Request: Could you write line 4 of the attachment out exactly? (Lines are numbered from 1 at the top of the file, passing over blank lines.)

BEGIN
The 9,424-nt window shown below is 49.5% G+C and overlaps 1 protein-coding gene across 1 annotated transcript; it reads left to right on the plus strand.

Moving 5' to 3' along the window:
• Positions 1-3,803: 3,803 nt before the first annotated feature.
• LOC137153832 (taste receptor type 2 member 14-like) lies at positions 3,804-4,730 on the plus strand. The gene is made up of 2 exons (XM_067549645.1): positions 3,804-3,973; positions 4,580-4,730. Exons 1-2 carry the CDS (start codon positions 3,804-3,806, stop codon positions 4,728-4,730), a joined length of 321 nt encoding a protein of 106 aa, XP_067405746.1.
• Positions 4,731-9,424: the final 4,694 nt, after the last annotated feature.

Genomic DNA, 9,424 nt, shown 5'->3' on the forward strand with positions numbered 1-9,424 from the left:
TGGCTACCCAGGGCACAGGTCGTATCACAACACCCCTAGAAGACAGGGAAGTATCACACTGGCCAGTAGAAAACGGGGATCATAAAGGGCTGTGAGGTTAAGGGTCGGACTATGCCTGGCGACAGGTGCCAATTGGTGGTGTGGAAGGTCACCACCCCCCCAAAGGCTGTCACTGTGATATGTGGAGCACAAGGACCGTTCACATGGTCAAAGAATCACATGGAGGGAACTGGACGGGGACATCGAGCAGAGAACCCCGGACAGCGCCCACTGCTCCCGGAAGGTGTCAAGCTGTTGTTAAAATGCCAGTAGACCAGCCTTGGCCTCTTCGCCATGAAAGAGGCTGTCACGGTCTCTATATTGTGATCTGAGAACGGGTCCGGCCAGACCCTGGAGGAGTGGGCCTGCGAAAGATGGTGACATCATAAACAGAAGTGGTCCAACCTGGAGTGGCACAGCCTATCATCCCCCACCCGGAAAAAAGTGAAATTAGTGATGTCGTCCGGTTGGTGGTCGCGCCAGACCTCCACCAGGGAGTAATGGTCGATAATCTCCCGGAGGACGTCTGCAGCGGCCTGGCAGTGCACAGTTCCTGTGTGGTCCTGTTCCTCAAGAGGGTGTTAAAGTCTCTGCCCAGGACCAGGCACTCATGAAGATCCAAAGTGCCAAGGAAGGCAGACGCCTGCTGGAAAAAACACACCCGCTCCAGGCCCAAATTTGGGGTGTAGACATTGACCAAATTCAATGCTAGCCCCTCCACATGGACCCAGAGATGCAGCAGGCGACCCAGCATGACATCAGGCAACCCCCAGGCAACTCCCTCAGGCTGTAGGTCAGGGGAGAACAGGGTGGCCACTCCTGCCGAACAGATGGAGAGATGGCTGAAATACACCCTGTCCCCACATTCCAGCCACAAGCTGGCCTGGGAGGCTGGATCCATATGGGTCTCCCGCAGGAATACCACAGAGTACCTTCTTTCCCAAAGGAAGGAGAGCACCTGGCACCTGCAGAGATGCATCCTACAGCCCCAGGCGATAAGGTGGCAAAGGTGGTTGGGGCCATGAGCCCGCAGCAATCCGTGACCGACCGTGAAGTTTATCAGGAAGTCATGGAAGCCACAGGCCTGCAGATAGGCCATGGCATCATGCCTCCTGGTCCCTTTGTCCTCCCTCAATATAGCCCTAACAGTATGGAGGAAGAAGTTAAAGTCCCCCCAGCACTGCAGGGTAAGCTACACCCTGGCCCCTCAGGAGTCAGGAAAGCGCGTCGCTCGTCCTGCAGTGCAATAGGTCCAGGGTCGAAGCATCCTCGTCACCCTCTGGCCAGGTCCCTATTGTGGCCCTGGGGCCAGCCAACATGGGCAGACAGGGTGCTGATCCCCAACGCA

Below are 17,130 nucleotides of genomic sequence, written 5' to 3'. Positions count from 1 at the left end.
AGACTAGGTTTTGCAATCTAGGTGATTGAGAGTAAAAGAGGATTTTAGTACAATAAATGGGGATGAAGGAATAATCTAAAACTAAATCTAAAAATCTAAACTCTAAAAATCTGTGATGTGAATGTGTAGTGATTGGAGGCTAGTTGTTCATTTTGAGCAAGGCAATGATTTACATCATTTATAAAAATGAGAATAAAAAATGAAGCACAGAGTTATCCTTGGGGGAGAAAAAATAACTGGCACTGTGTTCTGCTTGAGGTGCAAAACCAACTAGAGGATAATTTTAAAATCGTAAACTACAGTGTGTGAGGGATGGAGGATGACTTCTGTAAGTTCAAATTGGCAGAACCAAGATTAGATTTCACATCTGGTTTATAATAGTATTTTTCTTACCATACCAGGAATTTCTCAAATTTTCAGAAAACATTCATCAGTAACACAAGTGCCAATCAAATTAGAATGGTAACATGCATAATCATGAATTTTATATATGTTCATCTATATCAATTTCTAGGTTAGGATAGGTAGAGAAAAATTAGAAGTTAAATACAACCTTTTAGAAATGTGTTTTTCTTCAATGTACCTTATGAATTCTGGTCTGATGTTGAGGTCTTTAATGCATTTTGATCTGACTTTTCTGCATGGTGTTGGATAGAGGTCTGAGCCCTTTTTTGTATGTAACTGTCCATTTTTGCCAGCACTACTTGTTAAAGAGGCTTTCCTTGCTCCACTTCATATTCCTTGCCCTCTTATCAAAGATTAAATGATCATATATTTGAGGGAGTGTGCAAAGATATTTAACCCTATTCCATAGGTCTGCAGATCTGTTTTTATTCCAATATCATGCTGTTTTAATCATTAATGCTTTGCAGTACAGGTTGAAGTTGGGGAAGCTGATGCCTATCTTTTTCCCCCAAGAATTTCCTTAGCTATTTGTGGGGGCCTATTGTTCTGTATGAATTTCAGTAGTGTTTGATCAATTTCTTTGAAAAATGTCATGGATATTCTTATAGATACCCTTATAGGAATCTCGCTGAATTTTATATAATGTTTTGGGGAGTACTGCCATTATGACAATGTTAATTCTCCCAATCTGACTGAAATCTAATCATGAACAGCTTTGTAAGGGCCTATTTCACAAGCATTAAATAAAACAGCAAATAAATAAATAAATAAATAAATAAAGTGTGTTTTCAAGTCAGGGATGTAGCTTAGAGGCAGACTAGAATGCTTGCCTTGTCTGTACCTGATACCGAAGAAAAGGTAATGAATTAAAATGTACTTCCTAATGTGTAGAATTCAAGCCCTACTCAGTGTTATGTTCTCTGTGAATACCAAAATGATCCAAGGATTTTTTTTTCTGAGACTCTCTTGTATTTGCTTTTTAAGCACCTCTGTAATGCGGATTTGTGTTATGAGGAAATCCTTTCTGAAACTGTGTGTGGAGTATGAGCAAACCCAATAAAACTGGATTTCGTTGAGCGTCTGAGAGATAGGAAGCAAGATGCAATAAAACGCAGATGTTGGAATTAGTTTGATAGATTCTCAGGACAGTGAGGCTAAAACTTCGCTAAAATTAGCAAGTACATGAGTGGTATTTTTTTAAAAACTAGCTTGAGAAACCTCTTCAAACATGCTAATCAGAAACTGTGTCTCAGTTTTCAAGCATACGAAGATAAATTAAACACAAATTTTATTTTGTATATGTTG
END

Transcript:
• LOC137153832 (taste receptor type 2 member 14-like) lies at positions 3,804-4,730 on the plus strand. The gene is made up of 2 exons (XM_067549645.1): positions 3,804-3,973; positions 4,580-4,730. Exons 1-2 carry the CDS (start codon positions 3,804-3,806, stop codon positions 4,728-4,730), a joined length of 321 nt encoding a protein of 106 aa, XP_067405746.1.